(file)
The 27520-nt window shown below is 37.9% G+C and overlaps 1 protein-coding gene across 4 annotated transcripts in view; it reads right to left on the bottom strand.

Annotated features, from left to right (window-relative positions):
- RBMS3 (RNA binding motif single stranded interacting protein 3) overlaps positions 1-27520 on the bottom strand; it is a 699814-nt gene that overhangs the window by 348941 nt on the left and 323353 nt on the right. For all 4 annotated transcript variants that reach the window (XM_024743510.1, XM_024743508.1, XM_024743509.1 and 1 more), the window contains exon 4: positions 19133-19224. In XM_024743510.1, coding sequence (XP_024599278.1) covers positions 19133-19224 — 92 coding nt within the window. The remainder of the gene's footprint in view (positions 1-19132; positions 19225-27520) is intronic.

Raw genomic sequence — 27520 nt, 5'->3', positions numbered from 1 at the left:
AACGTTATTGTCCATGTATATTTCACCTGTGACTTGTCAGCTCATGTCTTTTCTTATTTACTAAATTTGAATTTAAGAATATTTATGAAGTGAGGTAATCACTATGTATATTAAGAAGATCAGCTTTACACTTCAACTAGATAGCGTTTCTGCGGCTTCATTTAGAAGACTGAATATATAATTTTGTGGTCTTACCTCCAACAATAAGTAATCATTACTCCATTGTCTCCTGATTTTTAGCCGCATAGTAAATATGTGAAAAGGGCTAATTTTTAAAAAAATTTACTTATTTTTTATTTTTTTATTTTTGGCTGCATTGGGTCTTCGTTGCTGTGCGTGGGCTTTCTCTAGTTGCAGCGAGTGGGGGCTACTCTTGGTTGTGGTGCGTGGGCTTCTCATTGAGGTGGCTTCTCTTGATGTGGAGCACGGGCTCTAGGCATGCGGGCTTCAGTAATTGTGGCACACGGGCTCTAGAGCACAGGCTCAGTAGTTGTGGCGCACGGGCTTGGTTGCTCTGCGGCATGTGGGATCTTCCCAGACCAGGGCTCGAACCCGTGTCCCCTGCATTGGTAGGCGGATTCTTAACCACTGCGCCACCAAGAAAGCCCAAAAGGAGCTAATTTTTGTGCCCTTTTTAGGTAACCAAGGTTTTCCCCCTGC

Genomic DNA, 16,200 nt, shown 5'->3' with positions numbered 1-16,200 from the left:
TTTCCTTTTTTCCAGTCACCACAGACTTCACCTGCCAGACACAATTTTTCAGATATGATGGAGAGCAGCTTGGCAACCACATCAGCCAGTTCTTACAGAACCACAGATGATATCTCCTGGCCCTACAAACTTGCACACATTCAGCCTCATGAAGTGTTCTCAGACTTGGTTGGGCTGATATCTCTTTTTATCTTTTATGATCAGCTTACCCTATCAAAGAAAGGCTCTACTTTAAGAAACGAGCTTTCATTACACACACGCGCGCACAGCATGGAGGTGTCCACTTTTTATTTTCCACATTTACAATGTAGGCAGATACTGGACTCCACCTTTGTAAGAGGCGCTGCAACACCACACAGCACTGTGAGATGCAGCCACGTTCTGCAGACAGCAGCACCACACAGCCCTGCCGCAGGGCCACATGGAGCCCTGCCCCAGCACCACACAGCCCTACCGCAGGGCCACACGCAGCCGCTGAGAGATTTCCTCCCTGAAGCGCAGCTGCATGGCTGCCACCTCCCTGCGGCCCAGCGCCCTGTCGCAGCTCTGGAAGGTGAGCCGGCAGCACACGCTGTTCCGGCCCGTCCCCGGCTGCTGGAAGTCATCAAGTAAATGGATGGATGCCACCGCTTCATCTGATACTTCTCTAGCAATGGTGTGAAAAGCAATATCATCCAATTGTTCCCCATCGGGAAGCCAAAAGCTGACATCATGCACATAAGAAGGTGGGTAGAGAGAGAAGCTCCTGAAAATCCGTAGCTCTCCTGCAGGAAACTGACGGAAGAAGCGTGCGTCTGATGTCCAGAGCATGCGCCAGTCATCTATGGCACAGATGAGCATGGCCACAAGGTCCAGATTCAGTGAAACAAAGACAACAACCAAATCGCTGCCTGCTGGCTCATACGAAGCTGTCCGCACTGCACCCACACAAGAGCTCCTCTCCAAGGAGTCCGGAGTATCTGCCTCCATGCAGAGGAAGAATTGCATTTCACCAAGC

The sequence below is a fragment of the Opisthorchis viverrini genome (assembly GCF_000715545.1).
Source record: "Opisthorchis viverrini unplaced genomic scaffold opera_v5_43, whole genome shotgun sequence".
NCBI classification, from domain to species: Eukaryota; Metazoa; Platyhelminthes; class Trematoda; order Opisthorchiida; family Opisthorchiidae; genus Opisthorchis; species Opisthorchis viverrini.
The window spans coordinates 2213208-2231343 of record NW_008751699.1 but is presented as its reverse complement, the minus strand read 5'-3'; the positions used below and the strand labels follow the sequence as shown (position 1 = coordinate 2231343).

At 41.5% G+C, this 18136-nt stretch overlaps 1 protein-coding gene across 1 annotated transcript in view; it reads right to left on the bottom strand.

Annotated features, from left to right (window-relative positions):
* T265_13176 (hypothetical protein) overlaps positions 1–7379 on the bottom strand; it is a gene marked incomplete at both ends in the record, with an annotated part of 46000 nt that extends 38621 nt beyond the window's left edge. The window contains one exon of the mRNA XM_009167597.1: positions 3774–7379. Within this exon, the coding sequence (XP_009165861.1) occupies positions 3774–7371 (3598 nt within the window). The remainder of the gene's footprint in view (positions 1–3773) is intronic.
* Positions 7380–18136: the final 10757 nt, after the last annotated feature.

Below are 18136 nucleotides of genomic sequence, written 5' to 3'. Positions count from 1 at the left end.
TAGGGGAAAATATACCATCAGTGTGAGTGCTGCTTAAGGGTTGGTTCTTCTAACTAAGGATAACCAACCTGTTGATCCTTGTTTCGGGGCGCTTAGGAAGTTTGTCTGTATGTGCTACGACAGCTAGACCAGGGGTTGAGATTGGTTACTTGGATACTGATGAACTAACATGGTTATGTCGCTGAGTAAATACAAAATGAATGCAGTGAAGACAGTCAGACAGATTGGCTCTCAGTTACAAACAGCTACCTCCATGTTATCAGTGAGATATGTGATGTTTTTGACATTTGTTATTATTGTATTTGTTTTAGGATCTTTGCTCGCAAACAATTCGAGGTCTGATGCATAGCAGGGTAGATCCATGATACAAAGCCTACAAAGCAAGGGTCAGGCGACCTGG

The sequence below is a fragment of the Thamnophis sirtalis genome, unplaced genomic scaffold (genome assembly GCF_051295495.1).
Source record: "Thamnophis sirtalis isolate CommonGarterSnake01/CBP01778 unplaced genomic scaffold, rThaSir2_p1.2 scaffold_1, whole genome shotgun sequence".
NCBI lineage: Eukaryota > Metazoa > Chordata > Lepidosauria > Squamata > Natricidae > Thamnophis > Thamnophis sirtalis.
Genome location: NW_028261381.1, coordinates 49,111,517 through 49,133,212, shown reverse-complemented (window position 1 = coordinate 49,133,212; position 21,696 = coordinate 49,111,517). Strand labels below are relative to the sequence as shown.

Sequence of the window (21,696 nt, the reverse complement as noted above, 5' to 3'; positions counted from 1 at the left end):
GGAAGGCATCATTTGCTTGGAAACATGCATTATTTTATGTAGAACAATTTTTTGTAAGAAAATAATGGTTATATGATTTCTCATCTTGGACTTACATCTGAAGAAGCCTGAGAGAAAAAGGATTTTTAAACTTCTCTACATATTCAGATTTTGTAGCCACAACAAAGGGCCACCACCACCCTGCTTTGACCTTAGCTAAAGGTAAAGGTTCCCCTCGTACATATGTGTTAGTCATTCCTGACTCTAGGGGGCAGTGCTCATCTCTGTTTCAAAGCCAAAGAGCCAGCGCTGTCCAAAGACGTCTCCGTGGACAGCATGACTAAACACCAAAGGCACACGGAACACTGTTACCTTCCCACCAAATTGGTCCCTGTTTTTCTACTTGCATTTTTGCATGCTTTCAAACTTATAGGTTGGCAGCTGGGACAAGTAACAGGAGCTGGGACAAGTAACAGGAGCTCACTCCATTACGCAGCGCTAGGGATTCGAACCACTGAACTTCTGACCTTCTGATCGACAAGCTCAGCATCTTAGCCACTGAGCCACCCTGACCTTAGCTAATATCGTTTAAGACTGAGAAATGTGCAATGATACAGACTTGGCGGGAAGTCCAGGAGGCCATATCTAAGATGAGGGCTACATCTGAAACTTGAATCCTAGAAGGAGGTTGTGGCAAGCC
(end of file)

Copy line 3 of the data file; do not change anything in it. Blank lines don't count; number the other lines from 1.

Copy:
- RBMS3 (RNA binding motif single stranded interacting protein 3) overlaps positions 1-27520 on the bottom strand; it is a 699814-nt gene that overhangs the window by 348941 nt on the left and 323353 nt on the right. For all 4 annotated transcript variants that reach the window (XM_024743510.1, XM_024743508.1, XM_024743509.1 and 1 more), the window contains exon 4: positions 19133-19224. In XM_024743510.1, coding sequence (XP_024599278.1) covers positions 19133-19224 — 92 coding nt within the window. The remainder of the gene's footprint in view (positions 1-19132; positions 19225-27520) is intronic.